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World War II memories still vivid for 95-year-old vet
To the patter of drums and the blare of horns, the oom pa-pa of tubas and the thunderous roar of motorcycles, veterans with comrades at their sides made their way down Auburn’s Main Street Saturday to the approval of onlookers.
Some of the most frail among them, perhaps WWII veterans who could no longer walk Auburn’s Veterans Day Parade route, waved from cars and jeeps.
An image filled the eyes. Then the moment passed, the eye moved on.
It’s easy to forget that in their youths, as Oliver Wendell Holmes wrote of his Civil War generation, the hearts of the frailer service members “were touched with fire.”
Annie McDonald served 22 months as a nurse with the US Army, much of it in the European theater. Her service was one of the defining experiences of her long life.
McDonald, who as of Saturday, had reached 95 years, was content to sit in the passenger seat of a Jeep, a blanket over her legs to protect her from the bite of the November day.
After the Empire of Japan bombed Pearl Harbor on Dec. 7, 1941, McDonald was one among a group nurses at King County Hospital in Seattle who decided join the US Army and help the nascent war effort.
McDonald, then 24, and her fellow nurses took time getting organized but finally they got their stuff together and made their way to King Street Station in Seattle before heading off for 15 months of toughening at Camp Carson, Colo.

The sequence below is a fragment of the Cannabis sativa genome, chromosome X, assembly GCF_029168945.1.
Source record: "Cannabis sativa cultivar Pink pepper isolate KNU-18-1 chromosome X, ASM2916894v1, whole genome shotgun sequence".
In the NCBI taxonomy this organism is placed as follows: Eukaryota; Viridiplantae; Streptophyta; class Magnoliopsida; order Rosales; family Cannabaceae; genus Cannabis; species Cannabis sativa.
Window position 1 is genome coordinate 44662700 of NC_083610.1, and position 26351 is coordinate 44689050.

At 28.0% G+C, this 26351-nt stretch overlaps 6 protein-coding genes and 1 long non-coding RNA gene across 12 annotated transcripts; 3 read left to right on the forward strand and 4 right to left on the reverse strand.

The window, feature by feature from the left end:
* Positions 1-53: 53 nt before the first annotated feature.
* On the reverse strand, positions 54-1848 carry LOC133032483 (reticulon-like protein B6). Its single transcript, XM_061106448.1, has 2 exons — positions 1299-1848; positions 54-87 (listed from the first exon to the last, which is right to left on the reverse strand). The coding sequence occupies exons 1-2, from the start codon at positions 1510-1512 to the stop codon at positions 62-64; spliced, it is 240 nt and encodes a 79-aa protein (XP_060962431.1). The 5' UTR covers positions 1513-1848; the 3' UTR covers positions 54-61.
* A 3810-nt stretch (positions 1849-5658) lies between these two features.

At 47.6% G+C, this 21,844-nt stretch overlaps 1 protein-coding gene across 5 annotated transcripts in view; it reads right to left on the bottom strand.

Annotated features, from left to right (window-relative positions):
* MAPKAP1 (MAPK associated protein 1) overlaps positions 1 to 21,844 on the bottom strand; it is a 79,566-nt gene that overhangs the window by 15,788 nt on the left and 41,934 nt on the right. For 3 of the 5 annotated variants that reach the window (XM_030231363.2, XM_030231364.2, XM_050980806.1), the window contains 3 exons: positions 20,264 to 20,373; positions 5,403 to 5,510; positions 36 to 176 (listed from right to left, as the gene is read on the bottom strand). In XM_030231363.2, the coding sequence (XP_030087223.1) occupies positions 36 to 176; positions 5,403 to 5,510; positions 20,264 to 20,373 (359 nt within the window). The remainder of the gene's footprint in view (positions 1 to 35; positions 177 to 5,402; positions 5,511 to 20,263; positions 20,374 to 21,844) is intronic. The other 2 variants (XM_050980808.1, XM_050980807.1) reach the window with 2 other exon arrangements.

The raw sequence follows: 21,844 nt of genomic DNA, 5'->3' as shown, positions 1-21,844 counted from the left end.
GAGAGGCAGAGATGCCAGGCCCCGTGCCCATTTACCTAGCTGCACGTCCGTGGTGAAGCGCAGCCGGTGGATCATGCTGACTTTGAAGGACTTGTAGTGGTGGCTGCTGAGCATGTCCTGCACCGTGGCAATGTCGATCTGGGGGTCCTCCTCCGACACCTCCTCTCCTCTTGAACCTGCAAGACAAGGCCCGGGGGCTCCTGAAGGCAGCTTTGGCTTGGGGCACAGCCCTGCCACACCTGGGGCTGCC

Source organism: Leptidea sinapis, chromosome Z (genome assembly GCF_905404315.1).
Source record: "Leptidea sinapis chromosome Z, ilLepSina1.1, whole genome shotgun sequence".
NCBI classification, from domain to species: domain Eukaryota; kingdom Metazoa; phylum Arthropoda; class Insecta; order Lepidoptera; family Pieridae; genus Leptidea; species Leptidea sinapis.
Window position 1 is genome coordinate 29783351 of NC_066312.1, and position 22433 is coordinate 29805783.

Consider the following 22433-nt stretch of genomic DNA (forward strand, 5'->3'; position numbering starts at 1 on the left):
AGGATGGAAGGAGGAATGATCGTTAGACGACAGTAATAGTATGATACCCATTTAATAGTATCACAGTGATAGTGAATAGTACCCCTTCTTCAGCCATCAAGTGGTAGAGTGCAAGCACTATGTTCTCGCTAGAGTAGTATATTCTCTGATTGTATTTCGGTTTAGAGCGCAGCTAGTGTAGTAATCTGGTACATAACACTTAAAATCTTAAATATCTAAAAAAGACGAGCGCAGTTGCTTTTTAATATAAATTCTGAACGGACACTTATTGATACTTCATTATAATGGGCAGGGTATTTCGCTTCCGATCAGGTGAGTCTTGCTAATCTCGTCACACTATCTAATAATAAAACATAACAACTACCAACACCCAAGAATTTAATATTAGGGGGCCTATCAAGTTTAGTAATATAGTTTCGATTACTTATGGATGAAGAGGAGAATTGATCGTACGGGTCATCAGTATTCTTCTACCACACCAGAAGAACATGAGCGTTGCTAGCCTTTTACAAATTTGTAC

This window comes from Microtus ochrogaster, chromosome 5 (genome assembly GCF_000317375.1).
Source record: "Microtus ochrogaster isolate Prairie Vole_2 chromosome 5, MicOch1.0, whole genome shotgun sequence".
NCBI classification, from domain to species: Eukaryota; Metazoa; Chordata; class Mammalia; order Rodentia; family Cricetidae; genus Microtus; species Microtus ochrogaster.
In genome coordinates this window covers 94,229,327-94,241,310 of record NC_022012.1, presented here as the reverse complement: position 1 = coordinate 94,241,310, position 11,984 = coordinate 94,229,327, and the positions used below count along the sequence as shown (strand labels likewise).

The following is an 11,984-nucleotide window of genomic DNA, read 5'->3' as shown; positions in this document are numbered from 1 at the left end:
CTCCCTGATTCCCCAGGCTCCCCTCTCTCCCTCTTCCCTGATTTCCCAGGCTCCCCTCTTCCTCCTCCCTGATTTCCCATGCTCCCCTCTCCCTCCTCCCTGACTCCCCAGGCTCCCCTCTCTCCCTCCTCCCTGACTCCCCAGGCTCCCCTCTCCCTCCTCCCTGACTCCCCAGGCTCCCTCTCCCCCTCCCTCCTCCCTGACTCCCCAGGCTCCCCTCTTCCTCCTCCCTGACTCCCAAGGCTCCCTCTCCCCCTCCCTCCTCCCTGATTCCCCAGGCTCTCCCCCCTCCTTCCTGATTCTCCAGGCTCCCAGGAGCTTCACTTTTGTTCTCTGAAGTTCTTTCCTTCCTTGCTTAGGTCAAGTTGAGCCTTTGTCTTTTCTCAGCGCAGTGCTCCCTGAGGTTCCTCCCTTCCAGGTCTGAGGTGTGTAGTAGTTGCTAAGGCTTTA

“Training, training, training,” McDonald recalled.
The drill sergeant under the direction of a Col. Buckner — McDonald has forgotten first name— put the greenhorns through the same sort of hardships that troops undergo on the front lines.
“We had to crawl under gun fire, and if you raised your head, too bad for you. You don’t raise your head. We’d crawl on our bellies until we got over to a little ditch, and we had to fall in that ditch length wise. We couldn’t crawl in. From there on we had training and training.”
McDonald would go on to spend 26 months in the army, many in blood splattered battle hospitals in the European Theater, typically about a mile behind the front line.
“We had to move as the front line moved, and we moved a lot because the front line moved a lot. Finally we got to where we could stay in one place for a while, until the front line moved again and we kept moving. We called it leapfrogging over.
“We had somebody guarding our area overnight, and if he blew a whistle, we were supposed to go out in the foxholes, which were very shallow, but we just never had to do that,” McDonald said.
Battle, blood fuses in her memory, blurring the names of individual battles.
“When a litter was brought in with a guy on it, we didn’t know if we’d find a leg shot off or what was under that blanket. Other than that, it was just everyday calamities.”
Amid those scenes of carnage, one scene in particular scorched into her brain: a young man shot in the throat.
“The hardest thing I saw was a young, 21-year-old GI. He had a bullet through his neck, and it severed his spinal cord, and we couldn’t do a thing for him, just couldn’t do anything. That was the hardest thing to take,” McDonald said. “It was just terrible.”